A lot of people have this misconception that a country’s currency is fully backed by the gold or Foreign currency it holds. But, this is simply not true – any country can print as much money as they want, and they don’t need to have any specified quantum of Assets to back their currency.
In fact, in recessionary times – countries do resort to printing money, or what is known as Quantitative Easing (QE), – a term that became popular just after the recession. You would hear this term QE 3 quite often now- it refers to the third round of quantitative easing (Printing Dollars to boost the US economy) which started in September 2012. This measure is only for extreme situations and is also considered dangerous because printing money causes inflation in an economy, and if you print too much money you can get hyperinflation also. However, the US is resorted to this tool to stimulate its sagging economy and propel growth.
How does printing money cause inflation?
Demand and Price:
Let’s take a simplified example to understand this. First, think of how the demand for a product is related to its price. That’s fairly easy to do right? A lot more i-Pads will sell at Rs. 5,000 then they will be at 25,000.
If you were to draw a graph that shows the relationship between demand and price of a product it would generally look like this.
At 1 rupee, you demand 100 units of a commodity, but at Rs. 2 you demand just 30, that’s how increased price reduces demand.
Supply and Price:-
On the other hand, a lot more suppliers will be willing to get into a business if the end product sells at a higher rate. For example, a few years ago, a lot of households started planting vanilla in Kerala because vanilla rates had shot up.
So, supply will be high at higher prices, and that curve would look something like this.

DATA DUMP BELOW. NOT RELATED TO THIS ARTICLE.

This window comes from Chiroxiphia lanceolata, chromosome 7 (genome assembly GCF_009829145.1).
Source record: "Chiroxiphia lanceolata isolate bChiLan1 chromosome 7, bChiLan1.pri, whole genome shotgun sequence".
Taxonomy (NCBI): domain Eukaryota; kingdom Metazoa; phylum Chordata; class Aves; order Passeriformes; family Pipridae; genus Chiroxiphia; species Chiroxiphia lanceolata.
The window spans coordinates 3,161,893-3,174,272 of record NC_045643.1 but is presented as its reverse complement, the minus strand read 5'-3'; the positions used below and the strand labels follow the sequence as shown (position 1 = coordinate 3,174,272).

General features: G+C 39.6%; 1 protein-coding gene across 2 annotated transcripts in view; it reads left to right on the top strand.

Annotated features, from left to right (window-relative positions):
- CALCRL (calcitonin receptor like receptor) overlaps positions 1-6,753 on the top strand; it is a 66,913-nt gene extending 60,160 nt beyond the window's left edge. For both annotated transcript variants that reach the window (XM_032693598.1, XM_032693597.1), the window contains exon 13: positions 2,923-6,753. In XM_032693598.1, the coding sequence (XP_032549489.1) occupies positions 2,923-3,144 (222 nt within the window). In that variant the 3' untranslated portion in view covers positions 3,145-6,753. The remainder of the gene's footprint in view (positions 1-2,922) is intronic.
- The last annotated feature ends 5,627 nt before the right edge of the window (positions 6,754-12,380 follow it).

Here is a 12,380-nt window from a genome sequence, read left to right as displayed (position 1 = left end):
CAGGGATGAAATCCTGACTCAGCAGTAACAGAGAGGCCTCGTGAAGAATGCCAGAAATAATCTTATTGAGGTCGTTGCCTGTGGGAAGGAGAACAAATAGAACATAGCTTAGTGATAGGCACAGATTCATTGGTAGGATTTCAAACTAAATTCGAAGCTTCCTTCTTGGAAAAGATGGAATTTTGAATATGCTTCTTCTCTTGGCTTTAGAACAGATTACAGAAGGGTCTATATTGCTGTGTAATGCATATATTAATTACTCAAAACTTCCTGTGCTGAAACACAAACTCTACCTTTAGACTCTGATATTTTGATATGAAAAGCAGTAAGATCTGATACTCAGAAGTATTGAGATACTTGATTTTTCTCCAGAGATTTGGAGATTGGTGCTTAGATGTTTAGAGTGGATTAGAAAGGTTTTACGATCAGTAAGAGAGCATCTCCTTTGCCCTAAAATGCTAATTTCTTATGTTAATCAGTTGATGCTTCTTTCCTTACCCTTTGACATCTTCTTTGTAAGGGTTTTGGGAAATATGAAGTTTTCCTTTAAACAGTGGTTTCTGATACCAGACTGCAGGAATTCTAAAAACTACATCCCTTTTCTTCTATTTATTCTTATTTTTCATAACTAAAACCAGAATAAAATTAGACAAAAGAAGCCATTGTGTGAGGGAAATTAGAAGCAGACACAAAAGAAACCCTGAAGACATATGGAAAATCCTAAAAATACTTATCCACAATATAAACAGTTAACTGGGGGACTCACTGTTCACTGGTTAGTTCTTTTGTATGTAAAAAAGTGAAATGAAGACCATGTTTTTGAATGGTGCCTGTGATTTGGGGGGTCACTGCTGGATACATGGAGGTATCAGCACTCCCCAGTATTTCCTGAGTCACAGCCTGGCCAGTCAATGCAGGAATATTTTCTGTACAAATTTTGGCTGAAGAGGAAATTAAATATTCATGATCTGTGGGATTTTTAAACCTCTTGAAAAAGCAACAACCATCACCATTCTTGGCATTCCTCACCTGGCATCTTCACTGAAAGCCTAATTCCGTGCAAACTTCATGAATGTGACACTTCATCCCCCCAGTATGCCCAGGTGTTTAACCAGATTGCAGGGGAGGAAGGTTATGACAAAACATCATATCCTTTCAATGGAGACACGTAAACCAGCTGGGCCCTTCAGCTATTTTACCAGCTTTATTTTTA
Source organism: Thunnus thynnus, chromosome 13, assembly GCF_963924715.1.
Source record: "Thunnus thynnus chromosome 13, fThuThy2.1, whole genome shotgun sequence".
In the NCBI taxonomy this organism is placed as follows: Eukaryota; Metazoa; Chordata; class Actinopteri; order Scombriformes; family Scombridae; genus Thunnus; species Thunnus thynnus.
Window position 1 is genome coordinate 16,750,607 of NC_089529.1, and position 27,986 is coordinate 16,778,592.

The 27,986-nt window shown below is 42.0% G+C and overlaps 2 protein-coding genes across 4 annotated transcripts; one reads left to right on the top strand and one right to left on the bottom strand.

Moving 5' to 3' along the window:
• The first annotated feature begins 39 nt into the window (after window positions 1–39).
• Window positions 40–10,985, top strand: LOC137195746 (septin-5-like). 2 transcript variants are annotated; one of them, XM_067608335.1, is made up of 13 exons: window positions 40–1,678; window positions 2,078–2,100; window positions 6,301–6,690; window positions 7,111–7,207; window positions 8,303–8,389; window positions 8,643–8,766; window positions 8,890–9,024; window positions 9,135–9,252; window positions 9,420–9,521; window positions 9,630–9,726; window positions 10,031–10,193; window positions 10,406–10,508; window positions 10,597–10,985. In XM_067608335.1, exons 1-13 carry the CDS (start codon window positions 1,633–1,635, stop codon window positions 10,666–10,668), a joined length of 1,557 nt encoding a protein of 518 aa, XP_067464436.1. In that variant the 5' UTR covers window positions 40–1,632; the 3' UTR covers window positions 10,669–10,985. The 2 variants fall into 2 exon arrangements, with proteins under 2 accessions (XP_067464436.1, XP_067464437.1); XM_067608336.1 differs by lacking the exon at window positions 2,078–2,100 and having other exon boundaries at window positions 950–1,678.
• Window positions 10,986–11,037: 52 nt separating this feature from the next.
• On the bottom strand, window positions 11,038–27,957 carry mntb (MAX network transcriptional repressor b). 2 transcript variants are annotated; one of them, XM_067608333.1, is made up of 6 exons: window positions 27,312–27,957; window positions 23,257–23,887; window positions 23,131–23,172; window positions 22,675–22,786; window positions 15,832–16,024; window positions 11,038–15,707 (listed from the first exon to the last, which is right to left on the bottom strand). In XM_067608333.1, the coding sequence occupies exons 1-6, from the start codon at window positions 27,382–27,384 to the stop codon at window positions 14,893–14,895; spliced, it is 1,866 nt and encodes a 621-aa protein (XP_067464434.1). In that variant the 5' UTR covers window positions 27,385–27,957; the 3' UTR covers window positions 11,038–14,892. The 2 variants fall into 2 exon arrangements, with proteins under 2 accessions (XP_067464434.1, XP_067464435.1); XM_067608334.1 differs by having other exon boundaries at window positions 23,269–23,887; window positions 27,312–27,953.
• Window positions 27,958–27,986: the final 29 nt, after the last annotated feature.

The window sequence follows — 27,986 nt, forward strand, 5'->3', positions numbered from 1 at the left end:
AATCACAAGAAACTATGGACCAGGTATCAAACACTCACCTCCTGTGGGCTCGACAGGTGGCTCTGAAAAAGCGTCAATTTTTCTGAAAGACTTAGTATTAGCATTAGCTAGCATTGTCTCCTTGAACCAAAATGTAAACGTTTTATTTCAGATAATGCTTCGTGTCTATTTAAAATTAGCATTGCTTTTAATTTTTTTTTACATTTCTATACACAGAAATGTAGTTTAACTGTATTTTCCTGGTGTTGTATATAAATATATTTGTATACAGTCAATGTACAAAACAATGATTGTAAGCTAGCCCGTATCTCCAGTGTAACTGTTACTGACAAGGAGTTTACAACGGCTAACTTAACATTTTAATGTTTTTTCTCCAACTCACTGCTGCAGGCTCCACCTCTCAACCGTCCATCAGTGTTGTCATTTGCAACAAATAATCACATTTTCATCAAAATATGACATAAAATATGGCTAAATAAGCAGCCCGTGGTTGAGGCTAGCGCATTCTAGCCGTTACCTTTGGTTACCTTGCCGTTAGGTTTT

Supply of 50 units at Rs. 1.20, but when the price shoots up to Rs. 2.15 you are willing to supply as many as 120 units. Reason- Higher Margins.
How is the price finally fixed?
The price of any product is largely determined by its demand and supply, and when you superimpose the price curve, and demand curve at the intersection is called the equilibrium price, and it is generally believed that prices will move towards this point and stabilize here.
It will look something like this.
Demand and Supply
What will happen if the government prints money and hands it out to its citizens? If there is excess liquidity (fund flows) it comes to you in form of lower interest loans. What happens when your income rises? Your consumption or demand for certain things also rises with your income.
Think for a moment our salaries getting doubled up PLUS a year’s salary as a bonus (well it’s good to daydream), what will be our immediate course of action, all those purchases you have been planning for few months will happen immediately, regular dinner at a fine dining restaurant, dream car- LCD- Laptops, etc, etc. in your house AND what will this eventually lead to an increased price of all goods and commodities. Now think if millions of Indians follow the same pattern, which they will, what differs is where they spend?
Your demand for a lot of things will increase since you have this extra money now, and you are rich.
So, let get back to our earlier example, and say that instead of demanding 30 units at Re. 1 you will now demand 50 units at Re. 1 and instead of demanding only 100 unit at Rs. 2 you will now demand 120 units at Rs. 2.
This will have the impact of shifting the demand curve to the right and pushing the price of the commodity upwards.
New Demand and Supply
The green star indicates the price which will be fixed due to the new realities of increased notional wealth, and people demanding more because their wealth has been increased.
Think of times when the stock market is booming people have this ‘wealth effect’ where they feel that they are richer and start spending more and as a result prices rise as well. Just printing money will also do the same thing.
A surprising fact is a 100 billion dollar Zimbabwe banknote for 15 US Dollars at E-bay, but even that was expensive because if you were actually in Zimbabwe you could buy just 3 eggs with it! Rampant inflation has collapsed the economy and severely devalued the currency. Inflation reached a record high of 3714% (Year-on-Year) in April 2007.
So, printing money is not the way to become rich, becoming competitive, producing cheaper goods, and facilitating exports are.
Yogendra Shah Head- Client Advisory at SNMA Enterprise Pvt. Ltd.